André Hertrich visited the Showa-kan National Showa Memorial Museum in Tokyo. Showa-kan opened in 1999 and is a national museum operated by the "Japanese War Bereaved Families Association" (nippon izoku-kai). The exhibition's main focus lies on the hardship of Japan's population during and after the war, while the actual war hardly finds any mentioning.
Ljiljana Radonić, André Hertrich, Frauke Kempka and our new colleagues Eric Sibomana and Markéta Bajgerová visited the former Nazi concentration camp Mauthausen. The visitor center was inaugurated in 2003, the current permanent exhibition opened in 2013.
André Hertrich and associated researcher Frauke Kempka visited the Memorial Center - Kamp Westerbork in the Netherlands. The memorial center was built in 1983 to commemorate the victims of Camp Westerbork. It was used by the Nazis as a transit camp to deport roughly 100.000 Jews to concentration camps. The vast majority of the victims, 97.776, were killed in Auschwitz and Sobibor in German-occupied Poland. In 1944, also 245 Sinti and Roma were deported from Westerbork to Auschwitz.
From May 13 to June 11 Ljiljana Radonić, Zuzanna Dziuban, André Hertrich and Frauke Kempka planned to do on-site research at several memorial museums in China and Japan. Due to the outbreak of COVID-19 the trip had to be postponed.
From April 3 to April 13 a research trip was planned to several memorial museums in Croatia and Bosnia-Herzegovina. Due to the outbreak of COVID-19 the trip had to be postponed.
Ljiljana Radonić visited the memorial denk.mal Hannoverscher Bahnhof in Hamburg. Twenty deportation transports of Jews, Sinti and Roma left from the train station in WWII. The foundation of the building that will house the memorial museum was laid in February 2020. The museum will open in 2023.
Ljiljana Radonić visited the Memorial Centre Lipa Remembers dedicated to the 269 Lipa inhabitants, mainly elderly people, women and children, whom Wehrmacht soldiers murdered on 30 April 1944 in the course of a military operation against insurgent partisan "gangs". The Wehrmacht had entered the village, burned down houses and massacred the entire population within hours.
Ljiljana Radonić visited the Museum of the Homeland War in Karlovac which opened in July 2019 and is dedicated to the 1991-1995 war in Croatia in general and Karlovac in particular.
Zuzanna Dziuban visited the column filled with human remains that was installed by the group Center for Political Beauty in front of the German Bundestag in Berlin. According to the Center for Political Beauty, they had excavated the human remains near former Nazi extermination camps in Poland.
Associated researcher Frauke Kempka visited the Yūshūkan, a memorial institution commemorating Japan's war-dead located within the grounds of Yasukuni shrine in Tokyo.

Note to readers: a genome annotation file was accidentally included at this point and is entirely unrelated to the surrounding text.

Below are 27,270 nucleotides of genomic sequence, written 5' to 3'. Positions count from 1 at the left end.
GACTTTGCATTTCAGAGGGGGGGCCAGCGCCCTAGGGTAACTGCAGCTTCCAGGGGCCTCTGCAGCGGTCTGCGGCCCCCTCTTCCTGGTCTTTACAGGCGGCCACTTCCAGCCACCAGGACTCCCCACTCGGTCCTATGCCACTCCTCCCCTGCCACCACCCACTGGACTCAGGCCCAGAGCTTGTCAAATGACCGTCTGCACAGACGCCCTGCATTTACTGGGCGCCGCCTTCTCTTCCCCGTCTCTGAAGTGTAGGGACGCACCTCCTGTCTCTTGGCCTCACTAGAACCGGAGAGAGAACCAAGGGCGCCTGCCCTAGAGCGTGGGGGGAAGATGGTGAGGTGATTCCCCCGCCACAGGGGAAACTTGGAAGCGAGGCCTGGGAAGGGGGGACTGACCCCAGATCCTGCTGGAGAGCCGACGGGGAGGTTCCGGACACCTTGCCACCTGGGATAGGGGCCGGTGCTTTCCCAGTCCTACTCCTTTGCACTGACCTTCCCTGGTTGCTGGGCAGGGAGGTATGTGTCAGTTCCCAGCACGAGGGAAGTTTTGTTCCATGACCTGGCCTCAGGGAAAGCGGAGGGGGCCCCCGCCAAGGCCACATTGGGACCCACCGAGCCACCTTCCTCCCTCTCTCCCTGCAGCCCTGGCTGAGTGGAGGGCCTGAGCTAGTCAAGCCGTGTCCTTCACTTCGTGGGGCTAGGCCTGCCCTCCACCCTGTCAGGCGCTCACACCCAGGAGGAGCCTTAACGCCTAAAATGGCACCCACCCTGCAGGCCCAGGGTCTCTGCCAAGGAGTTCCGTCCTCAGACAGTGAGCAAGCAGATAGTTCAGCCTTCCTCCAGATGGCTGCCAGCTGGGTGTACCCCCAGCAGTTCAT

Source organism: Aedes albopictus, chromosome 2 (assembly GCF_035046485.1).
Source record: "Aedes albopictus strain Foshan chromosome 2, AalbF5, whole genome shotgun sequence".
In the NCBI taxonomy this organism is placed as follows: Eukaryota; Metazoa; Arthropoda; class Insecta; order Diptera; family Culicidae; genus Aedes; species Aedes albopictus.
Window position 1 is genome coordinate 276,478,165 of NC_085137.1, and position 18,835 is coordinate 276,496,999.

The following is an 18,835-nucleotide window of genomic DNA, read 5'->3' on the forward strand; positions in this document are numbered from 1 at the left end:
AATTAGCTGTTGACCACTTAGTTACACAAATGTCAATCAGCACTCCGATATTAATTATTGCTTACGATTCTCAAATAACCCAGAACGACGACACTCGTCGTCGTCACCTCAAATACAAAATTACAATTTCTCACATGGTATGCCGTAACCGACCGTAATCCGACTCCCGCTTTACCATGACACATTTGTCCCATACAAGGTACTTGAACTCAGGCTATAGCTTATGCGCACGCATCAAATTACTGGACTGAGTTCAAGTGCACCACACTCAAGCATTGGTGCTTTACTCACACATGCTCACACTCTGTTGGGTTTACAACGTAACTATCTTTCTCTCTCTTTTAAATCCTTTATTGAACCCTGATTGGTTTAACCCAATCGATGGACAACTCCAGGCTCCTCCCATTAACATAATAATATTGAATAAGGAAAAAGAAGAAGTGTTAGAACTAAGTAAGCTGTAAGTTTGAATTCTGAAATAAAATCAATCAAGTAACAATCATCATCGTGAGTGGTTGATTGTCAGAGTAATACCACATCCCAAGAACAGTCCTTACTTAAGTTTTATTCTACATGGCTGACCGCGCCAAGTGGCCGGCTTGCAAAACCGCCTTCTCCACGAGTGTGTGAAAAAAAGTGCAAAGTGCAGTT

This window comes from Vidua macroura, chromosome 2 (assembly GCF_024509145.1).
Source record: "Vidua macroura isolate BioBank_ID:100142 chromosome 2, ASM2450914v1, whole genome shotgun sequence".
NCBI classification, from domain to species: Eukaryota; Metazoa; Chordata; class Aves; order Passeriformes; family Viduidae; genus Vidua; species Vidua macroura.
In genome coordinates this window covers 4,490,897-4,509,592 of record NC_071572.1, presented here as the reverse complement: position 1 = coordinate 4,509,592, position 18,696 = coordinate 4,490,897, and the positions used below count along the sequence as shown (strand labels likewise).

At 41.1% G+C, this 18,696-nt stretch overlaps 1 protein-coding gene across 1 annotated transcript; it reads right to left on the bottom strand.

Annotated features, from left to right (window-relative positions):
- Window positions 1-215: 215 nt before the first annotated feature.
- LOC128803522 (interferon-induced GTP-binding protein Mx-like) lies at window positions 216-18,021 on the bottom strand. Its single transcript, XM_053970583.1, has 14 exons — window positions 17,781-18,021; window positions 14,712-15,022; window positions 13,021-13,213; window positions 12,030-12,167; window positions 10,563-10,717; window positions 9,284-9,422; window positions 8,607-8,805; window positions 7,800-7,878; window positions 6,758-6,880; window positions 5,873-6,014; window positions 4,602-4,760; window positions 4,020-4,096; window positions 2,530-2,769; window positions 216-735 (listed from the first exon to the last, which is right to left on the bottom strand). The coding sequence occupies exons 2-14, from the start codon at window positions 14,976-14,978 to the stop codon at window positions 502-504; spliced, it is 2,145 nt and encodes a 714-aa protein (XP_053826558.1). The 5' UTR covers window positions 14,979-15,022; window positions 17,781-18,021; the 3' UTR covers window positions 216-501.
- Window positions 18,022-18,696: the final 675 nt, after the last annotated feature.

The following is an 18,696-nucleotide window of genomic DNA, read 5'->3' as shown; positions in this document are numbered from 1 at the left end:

Ljiljana Radonić and Zuzanna Dziuban visited the former Nazi extermination camp Bełżec in Poland. The memorial site and the museum opened in 2004 as a branch of the State Museum at Majdanek, in cooperation with the United States Holocaust Memorial Museum.
Ljiljana Radonić and Zuzanna Dziuban visited the former Nazi extermination camp Sobibor in Poland. The memorial site including the mass graves has recently been redesigned. The new museum building opened in October 2020.
Ljiljana Radonić and Zuzanna Dziuban visited the memorial and the museum at the former Nazi extermination camp Treblinka II in Poland.
Ljiljana Radonić and Zuzanna Dziuban observed a forensic investigation at the former Nazi Forced labor camp Treblinka I in Poland.
Ljiljana Radonić visited the Topography of Terror in Berlin. The museum is located where between 1933 and 1945 the SS Reich Main Security Office, the headquarters of the Sicherheitspolizei and the Gestapo used to be. The museum focuses on the Nazi perpetrators.
Ljiljana Radonić visited the Memorial to the Murdered Jews of Europe in Berlin. The memorial and the permanent exhibition at the Information Center beneath opened in 2005 to commemorate the six million Jewish Nazi victims.
Zuzanna Dziuban visited the United States Holocaust Memorial Museum in Washington D.C.. The museum opened in 1993 and is the United States' official memorial to the victims of the Holocaust.
Zuzanna Dziuban visited the Museum of Jewish Heritage - A Living Memorial to the Holocaust in New York. The museum opened in 1997 and serves not only as a museum on Jewish life but also as a memorial to those who perished at the hand of the Nazis.
Zuzanna Dziuban visited the 9/11 Memorial Museum in New York. The memorial opened in 2011, the museum was inaugurated in 2014. It commemorates the 2.977 victims of the September 11 terrorist attacks.
Ljiljana Radonić, Zuzanna Dziuban and André Hertrich visited the former Nazi concentration camp Mauthausen. The visitor center was inaugurated in 2003, the current permanent exhibition opened in 2013.
Ljiljana Radonić, Zuzanna Dziuban and André Hertrich visited the former Nazi concentration camp Gusen. The Audiowalk guides the visitors through the former camp, which mostly is a regular residential area today. The exhibition opened in 2004.